Jordan Pulse

Electoral reforms offer Lebanese expats chance to exercise voting rights

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Article Summary
Thousands of Lebanese expatriates registered to vote in next year's parliamentary elections through a new online platform, giving them the chance to shape the first legislature elected by a system of proportional representation.

With long-awaited parliamentary elections scheduled for May 2018, the Lebanese government provided an online platform Nov. 3-20 so non-resident Lebanese could register to vote. More than 90,000 eligible voters took advantage of the opportunity, the first time such an option had been offered.

Elections law No. 25, adopted in 2008, stipulated that out-of-country voting begin with the 2013 parliamentary elections — previously, Lebanese expatriates returned home if they wanted to vote — but balloting has been postponed three times, to 2014, 2017 and currently 2018. Lebanese abroad would have been able to register at embassies and consulates ahead of the 2013 elections. 

“The only change is that this registration process could be done online, which is very good, because it increased the number of voters able to register,” Zeina Helou, general-secretary of the Beirut-based Lebanese Association for Democratic Elections, told Al-Monitor. “In 2013, a study by the Ministry of Foreign Affairs assessed that around 900,000 non-resident Lebanese were eligible voters, but only 10% — 92,810 people — were registered.”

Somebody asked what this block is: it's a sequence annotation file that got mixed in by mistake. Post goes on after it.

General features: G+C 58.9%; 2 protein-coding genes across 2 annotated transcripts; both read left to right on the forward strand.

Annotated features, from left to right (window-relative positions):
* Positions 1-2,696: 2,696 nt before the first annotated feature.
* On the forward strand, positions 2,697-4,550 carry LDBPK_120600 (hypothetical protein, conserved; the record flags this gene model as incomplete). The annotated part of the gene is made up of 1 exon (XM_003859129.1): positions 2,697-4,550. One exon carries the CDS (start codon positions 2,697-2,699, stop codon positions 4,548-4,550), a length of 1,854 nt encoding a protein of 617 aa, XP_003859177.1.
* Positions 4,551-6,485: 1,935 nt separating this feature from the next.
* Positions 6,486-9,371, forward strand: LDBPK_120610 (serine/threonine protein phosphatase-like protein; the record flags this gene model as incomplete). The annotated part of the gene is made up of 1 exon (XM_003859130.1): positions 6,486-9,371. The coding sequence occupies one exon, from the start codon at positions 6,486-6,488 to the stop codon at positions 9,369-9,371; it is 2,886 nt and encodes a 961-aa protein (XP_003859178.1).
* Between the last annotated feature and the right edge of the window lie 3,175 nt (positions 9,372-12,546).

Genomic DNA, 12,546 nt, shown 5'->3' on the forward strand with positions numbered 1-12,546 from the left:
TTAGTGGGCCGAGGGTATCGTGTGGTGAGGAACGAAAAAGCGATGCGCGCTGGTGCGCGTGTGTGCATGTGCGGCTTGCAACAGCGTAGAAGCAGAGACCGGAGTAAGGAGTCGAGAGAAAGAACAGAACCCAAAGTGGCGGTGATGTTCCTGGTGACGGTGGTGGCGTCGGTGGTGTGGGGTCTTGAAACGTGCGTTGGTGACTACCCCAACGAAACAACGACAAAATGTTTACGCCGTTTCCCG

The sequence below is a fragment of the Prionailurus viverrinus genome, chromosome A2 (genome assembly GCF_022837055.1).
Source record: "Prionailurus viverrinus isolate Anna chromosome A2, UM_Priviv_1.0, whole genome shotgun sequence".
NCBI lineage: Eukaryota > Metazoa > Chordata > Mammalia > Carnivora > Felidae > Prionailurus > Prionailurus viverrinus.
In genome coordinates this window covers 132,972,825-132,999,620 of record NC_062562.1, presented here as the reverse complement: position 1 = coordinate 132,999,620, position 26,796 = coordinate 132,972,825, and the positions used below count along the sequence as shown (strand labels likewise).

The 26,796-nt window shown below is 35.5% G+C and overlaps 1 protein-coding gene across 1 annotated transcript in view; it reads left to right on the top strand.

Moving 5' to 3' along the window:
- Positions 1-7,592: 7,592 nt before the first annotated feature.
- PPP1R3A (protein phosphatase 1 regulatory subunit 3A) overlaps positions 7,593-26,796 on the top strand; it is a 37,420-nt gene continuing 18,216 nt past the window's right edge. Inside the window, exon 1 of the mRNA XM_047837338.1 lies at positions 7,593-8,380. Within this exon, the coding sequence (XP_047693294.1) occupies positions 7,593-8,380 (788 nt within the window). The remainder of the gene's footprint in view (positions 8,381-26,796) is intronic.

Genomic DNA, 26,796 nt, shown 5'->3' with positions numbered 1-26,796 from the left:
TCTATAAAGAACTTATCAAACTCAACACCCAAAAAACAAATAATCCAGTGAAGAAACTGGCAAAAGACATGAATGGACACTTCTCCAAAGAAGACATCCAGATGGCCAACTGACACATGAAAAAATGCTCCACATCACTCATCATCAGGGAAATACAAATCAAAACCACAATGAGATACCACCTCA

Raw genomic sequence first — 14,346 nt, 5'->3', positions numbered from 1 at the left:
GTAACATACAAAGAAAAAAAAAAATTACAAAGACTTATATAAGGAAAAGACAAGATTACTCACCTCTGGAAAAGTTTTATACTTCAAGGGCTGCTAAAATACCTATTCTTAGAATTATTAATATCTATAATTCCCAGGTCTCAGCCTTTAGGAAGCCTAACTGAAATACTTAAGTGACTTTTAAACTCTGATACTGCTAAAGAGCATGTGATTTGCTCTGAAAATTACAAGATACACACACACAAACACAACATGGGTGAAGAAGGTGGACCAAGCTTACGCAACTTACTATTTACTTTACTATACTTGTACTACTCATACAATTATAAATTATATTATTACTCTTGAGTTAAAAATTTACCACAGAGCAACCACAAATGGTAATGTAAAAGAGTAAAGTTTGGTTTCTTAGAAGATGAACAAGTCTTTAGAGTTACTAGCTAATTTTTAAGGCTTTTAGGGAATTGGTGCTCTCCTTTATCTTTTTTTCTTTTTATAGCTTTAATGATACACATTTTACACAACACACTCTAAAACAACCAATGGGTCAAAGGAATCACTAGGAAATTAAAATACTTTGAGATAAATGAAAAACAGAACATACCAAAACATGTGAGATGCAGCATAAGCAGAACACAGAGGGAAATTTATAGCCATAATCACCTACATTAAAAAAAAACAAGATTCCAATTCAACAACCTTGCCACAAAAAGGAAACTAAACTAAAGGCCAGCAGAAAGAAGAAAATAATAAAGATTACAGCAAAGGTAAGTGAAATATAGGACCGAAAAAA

Helou also explained that several thousand people had been unable to complete the process on time. “The government is currently discussing extending the [registration] deadline, notably due to the difficulty of getting the necessary papers for around 8,000 people, but nothing has been confirmed yet,” Helou said. “I think that people abroad might not be that enthusiastic about this election, because it was postponed, and they are afraid it will be [postponed] again. Also, some of them never come to Lebanon.”

Among those who did register are young Lebanese who have never voted for parliamentary representation, as they were too young or already living abroad at the time of the last elections. Al-Monitor contacted a few of them via Facebook and email.

“I was only 17 when the last elections took place, in 2009, and the voting age in Lebanon is 21,” Kareem Chehayeb, a journalist and political analyst currently studying in London told Al-Monitor. “I could have voted when elections originally were scheduled to take place, in May 2013, but it was the first of several [legislative] term [extensions] until, hopefully, this summer.”

Sandra Geahchan, also studying in London, decided to register so her voice could be heard. She said, “Political dynamics have shifted, governments have fallen and have been formed in the last eight years, and no one has ever asked my opinion.”

For some people, being able to vote in Lebanon, even if not spending most of their lives there, is their way of exercising their democratic rights. This holds for a French Lebanese woman who lives in Paris and requested anonymity.

“It cuts a bit of the distance between you and your family when you are far away and gives [you] the feeling that [you] count a bit,” she told Al-Monitor. “I think it can really change things if Lebanese abroad get involved, notably if there is strong or weak involvement by Lebanese politicians in the country they live in. But I don’t think we can really be sure of the impact [voting] will have, as many people like my parents are still stuck in a war logic that will prevent them from voting for alternative or progressive lists. I also saw that many students didn’t register, because they are still not sure of where they will be at that time.”